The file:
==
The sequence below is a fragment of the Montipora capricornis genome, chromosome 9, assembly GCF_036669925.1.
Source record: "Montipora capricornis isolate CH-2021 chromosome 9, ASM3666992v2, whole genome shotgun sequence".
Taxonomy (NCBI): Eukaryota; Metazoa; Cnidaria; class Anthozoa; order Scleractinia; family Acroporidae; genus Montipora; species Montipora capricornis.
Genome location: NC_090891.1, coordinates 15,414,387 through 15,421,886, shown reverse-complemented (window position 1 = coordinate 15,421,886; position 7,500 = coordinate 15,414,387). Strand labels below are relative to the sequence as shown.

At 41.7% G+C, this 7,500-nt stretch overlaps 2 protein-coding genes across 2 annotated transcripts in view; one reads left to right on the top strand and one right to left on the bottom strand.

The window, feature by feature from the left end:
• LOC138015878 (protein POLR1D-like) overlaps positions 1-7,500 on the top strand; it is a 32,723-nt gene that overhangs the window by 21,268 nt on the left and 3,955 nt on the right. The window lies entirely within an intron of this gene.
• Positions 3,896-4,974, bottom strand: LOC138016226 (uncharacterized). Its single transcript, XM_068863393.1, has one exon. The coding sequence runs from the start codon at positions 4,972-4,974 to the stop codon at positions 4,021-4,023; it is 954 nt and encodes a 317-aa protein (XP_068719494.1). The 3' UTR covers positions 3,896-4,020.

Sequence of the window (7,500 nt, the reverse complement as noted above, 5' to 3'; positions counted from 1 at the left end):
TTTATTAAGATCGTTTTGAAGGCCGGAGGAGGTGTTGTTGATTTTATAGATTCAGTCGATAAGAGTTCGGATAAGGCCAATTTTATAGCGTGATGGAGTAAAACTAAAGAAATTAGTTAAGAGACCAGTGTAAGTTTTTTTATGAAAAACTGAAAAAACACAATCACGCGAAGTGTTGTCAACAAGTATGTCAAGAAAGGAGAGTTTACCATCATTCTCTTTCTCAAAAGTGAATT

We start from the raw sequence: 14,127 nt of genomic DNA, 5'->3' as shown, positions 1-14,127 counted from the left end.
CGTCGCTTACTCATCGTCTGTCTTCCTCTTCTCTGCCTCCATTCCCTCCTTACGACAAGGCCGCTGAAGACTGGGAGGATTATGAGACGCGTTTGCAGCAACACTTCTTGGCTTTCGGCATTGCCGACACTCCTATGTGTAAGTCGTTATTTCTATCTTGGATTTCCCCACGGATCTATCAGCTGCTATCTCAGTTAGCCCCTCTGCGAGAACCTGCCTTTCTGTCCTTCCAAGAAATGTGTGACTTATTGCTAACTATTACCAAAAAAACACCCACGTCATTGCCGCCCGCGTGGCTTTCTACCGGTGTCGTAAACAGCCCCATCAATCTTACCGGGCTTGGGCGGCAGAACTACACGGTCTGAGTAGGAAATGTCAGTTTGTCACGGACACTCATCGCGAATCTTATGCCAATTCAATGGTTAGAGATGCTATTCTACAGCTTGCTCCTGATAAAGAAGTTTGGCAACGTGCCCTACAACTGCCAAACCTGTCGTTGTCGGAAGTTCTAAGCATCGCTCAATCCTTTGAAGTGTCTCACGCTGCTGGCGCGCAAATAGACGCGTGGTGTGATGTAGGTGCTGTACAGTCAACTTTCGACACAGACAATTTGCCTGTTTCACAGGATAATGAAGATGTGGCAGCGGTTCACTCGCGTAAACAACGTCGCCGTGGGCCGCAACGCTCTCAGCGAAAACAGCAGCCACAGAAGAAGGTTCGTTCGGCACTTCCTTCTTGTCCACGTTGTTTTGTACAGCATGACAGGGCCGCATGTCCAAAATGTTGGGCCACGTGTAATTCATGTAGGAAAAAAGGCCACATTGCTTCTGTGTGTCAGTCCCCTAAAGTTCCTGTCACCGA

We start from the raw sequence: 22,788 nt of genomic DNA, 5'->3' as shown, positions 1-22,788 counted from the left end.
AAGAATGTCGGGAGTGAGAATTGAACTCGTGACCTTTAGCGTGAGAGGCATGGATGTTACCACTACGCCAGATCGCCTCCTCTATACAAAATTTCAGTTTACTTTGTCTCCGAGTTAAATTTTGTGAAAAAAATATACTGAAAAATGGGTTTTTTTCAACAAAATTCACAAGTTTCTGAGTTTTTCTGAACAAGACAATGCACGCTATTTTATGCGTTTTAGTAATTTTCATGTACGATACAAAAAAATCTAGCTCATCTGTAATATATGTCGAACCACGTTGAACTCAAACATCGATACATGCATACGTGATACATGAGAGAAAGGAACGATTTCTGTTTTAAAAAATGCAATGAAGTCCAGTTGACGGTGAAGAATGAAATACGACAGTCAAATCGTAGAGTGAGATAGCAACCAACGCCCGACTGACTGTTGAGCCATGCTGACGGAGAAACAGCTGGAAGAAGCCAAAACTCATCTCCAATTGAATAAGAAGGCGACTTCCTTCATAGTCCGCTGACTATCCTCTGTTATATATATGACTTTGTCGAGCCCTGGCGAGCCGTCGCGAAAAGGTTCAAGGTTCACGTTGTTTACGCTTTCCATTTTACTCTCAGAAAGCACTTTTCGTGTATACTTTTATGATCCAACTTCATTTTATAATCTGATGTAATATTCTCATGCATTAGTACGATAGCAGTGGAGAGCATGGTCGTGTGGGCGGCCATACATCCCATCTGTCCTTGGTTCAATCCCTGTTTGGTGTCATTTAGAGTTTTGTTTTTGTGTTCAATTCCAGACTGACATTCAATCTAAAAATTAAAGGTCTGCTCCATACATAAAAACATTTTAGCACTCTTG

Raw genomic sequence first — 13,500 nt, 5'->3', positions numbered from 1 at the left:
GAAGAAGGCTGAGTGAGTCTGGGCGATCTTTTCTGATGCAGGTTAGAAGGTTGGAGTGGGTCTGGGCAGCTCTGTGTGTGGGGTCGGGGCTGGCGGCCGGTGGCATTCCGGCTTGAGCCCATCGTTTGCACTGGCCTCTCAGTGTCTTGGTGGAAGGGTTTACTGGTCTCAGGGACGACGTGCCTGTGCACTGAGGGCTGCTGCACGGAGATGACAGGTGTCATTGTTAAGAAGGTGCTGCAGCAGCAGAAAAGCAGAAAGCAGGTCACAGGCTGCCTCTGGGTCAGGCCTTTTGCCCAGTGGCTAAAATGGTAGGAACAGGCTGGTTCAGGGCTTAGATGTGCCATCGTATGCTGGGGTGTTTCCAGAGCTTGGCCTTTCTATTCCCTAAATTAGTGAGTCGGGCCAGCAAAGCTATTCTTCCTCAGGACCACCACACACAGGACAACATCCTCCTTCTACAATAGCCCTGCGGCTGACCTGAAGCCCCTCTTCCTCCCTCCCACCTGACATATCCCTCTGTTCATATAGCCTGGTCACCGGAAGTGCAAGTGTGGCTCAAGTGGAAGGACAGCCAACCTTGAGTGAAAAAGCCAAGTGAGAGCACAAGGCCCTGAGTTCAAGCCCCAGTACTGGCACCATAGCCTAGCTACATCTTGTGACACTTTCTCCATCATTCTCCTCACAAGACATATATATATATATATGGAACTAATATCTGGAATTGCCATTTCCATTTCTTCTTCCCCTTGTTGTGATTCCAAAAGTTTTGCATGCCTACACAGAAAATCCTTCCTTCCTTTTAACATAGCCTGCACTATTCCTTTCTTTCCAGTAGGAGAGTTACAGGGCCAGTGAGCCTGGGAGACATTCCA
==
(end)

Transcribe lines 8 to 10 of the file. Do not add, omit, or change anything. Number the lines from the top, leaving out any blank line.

• Positions 3,896-4,974, bottom strand: LOC138016226 (uncharacterized). Its single transcript, XM_068863393.1, has one exon. The coding sequence runs from the start codon at positions 4,972-4,974 to the stop codon at positions 4,021-4,023; it is 954 nt and encodes a 317-aa protein (XP_068719494.1). The 3' UTR covers positions 3,896-4,020.

Sequence of the window (7,500 nt, the reverse complement as noted above, 5' to 3'; positions counted from 1 at the left end):
TTTATTAAGATCGTTTTGAAGGCCGGAGGAGGTGTTGTTGATTTTATAGATTCAGTCGATAAGAGTTCGGATAAGGCCAATTTTATAGCGTGATGGAGTAAAACTAAAGAAATTAGTTAAGAGACCAGTGTAAGTTTTTTTATGAAAAACTGAAAAAACACAATCACGCGAAGTGTTGTCAACAAGTATGTCAAGAAAGGAGAGTTTACCATCATTCTCTTTCTCAAAAGTGAATT